Does Python really follow its philosophy of "Readability counts"?
steve at REMOVE-THIS-cybersource.com.au
Wed Jan 14 13:07:43 CET 2009
On Wed, 14 Jan 2009 10:53:33 +0000, Marc 'BlackJack' Rintsch wrote:
> On Wed, 14 Jan 2009 07:14:06 +0000, Steven D'Aprano wrote:
>> On Wed, 14 Jan 2009 15:25:38 +1000, James Mills wrote:
>>> On Wed, Jan 14, 2009 at 3:11 PM, Russ P. <Russ.Paielli at gmail.com>
>>> wrote: (...)
>>>>> Give me one use-case where you strictly require that members of an
>>>>> object be private and their access enforced as such ?
>>>> You're kidding, right? Think about a ten-million line program being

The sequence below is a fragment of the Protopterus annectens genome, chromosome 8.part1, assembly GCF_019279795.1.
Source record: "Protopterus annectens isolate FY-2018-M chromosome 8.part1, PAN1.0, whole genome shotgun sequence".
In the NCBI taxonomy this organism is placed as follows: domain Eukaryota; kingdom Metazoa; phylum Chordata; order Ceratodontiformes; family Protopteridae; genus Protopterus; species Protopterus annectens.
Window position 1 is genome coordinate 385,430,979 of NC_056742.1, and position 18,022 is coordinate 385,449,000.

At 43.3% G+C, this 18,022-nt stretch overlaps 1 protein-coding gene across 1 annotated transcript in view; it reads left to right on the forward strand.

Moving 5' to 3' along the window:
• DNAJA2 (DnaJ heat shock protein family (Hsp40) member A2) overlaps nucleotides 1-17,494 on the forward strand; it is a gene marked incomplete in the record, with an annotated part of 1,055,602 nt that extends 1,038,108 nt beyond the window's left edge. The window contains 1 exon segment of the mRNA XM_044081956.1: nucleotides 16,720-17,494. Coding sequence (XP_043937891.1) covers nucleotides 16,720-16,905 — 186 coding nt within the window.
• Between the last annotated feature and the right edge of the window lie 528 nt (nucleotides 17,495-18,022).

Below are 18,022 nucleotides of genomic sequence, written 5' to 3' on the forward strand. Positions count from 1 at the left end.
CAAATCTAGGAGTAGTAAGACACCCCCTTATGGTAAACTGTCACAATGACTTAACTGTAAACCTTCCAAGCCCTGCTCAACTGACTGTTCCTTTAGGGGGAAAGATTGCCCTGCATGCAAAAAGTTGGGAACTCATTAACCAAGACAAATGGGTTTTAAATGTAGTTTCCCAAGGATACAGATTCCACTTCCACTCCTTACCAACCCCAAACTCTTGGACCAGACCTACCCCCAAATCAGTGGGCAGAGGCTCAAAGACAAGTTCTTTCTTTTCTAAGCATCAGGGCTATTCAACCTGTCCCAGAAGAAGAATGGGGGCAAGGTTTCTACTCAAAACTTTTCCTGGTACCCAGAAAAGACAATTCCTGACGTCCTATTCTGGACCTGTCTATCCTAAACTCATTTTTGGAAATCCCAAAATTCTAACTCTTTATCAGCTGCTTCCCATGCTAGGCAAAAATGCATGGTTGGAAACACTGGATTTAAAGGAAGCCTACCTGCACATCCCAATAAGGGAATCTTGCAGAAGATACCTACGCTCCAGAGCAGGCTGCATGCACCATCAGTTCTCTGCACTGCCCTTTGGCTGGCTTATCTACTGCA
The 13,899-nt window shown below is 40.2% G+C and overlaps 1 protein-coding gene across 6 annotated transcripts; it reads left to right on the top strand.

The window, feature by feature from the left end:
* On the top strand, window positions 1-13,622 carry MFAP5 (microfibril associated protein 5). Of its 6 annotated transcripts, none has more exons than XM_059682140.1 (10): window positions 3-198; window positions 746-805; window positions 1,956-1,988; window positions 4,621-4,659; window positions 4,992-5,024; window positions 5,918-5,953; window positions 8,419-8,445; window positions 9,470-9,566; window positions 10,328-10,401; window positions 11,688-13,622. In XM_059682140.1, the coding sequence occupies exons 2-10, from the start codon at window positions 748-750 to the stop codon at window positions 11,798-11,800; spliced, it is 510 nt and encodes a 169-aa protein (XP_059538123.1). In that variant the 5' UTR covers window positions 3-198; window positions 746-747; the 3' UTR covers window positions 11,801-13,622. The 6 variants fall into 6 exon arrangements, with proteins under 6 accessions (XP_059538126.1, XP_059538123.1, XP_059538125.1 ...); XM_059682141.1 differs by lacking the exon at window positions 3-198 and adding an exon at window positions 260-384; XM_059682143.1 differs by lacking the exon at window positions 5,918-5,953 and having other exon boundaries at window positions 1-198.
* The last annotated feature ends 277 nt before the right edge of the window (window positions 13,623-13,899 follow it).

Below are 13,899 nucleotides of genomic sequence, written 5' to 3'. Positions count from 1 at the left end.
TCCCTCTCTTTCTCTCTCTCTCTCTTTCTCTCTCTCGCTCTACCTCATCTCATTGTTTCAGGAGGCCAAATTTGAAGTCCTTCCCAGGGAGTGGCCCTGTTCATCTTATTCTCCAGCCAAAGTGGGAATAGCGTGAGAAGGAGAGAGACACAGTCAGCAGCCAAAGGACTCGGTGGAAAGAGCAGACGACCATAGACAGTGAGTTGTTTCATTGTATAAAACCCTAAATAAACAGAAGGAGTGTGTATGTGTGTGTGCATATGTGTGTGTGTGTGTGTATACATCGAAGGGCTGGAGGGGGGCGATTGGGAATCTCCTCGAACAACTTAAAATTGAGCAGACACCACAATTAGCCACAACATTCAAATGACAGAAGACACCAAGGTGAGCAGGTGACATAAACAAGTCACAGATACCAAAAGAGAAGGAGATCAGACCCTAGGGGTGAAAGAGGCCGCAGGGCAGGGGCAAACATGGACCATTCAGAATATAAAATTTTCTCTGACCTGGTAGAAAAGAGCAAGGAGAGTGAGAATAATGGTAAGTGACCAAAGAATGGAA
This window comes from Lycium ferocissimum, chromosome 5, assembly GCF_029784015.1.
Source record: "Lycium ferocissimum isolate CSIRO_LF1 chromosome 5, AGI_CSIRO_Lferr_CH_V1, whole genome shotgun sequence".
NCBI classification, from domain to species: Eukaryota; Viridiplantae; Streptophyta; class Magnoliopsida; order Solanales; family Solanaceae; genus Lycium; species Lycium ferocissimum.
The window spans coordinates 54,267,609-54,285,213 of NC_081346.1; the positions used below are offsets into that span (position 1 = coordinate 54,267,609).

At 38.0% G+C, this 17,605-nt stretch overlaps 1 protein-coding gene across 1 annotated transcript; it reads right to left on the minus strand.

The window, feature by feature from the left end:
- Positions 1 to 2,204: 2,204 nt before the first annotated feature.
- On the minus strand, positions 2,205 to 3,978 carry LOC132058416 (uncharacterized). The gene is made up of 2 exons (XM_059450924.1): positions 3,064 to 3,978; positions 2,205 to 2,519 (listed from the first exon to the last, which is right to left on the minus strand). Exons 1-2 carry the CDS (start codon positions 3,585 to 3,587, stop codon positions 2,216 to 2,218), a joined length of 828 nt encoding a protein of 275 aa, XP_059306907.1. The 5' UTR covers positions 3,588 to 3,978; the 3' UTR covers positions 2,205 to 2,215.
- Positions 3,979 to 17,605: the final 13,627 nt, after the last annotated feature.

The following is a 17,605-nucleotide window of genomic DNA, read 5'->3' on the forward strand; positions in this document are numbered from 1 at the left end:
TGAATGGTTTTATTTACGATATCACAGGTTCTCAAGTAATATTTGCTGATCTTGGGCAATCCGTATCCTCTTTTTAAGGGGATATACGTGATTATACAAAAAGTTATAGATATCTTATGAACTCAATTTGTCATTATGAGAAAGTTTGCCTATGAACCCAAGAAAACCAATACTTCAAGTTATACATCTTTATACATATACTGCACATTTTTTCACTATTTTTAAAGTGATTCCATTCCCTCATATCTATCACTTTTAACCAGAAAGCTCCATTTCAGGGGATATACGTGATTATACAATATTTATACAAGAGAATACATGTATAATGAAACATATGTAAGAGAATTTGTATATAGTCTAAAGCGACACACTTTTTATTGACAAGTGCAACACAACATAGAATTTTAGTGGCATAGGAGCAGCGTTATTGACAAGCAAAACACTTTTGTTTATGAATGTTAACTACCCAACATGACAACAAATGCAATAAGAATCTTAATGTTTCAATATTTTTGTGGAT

>>>> developed by 100 developers.
>>> No I"m sorry this is not a valid use-case.
>> Why not? Just saying it isn't doesn't make it not.
> Because "developer" means people who don't mess with implementation
> details. So they respect the leading underscore convention. No use
> case for enforced access restriction.
O rly? *raise eyebrow*
Sometimes developers have to work around encapsulation in their own code:
Sometimes they do it just because they can:
And try this:
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